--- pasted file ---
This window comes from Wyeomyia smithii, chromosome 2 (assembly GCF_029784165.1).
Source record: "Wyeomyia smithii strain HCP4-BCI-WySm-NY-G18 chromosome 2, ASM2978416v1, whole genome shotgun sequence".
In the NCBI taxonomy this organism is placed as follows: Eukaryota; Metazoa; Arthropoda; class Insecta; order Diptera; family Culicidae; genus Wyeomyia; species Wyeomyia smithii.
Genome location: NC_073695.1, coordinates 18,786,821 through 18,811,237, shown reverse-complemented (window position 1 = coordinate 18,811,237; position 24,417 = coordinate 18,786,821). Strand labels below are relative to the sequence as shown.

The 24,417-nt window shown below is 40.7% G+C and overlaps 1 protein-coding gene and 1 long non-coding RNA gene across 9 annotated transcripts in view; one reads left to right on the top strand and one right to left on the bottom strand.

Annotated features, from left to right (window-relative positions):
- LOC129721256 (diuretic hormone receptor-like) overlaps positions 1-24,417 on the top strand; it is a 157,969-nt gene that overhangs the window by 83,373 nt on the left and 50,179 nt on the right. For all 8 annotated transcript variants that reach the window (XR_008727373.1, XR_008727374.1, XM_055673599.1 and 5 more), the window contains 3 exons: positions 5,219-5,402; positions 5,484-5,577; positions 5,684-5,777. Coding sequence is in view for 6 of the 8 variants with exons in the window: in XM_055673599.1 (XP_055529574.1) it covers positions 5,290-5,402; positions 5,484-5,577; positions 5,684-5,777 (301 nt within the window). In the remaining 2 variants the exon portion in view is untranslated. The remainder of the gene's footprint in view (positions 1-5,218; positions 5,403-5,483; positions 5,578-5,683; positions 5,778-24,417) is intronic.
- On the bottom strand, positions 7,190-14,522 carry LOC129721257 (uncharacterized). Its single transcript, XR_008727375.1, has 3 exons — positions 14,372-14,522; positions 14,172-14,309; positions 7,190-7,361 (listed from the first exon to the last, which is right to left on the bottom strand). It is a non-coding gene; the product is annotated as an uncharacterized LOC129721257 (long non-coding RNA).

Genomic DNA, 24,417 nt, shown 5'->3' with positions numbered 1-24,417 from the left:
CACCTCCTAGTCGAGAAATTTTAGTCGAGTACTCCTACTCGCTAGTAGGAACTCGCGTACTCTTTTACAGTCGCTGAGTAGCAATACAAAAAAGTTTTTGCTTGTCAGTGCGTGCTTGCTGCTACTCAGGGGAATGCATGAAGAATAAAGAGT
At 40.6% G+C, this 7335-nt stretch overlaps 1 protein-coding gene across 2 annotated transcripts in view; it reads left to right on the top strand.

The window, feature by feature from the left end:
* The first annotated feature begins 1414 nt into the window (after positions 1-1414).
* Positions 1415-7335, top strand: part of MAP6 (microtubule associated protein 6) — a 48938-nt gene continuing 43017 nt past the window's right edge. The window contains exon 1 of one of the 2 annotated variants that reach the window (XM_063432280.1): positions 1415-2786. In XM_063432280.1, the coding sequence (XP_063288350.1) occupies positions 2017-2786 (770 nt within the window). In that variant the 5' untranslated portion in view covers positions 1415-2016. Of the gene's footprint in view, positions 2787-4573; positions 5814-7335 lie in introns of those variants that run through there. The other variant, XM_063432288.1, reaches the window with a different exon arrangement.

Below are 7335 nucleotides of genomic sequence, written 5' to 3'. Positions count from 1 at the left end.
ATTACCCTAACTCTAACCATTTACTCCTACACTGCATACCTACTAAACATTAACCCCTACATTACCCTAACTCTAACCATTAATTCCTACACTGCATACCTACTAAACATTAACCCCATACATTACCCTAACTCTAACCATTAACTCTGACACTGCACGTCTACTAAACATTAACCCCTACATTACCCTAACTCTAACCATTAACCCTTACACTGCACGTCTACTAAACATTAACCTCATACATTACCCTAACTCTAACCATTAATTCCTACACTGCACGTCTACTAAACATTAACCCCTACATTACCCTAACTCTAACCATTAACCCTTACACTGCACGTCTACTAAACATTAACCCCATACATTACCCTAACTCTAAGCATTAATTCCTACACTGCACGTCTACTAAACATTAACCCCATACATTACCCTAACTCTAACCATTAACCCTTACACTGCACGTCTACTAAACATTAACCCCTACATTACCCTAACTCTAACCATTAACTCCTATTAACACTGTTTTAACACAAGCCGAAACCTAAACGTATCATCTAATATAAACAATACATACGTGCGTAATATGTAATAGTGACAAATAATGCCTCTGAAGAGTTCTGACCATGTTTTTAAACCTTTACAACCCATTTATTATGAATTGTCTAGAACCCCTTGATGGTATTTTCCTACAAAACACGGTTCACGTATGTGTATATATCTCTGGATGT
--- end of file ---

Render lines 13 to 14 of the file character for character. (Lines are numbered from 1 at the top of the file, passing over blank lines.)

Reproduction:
* The first annotated feature begins 1414 nt into the window (after positions 1-1414).
* Positions 1415-7335, top strand: part of MAP6 (microtubule associated protein 6) — a 48938-nt gene continuing 43017 nt past the window's right edge. The window contains exon 1 of one of the 2 annotated variants that reach the window (XM_063432280.1): positions 1415-2786. In XM_063432280.1, the coding sequence (XP_063288350.1) occupies positions 2017-2786 (770 nt within the window). In that variant the 5' untranslated portion in view covers positions 1415-2016. Of the gene's footprint in view, positions 2787-4573; positions 5814-7335 lie in introns of those variants that run through there. The other variant, XM_063432288.1, reaches the window with a different exon arrangement.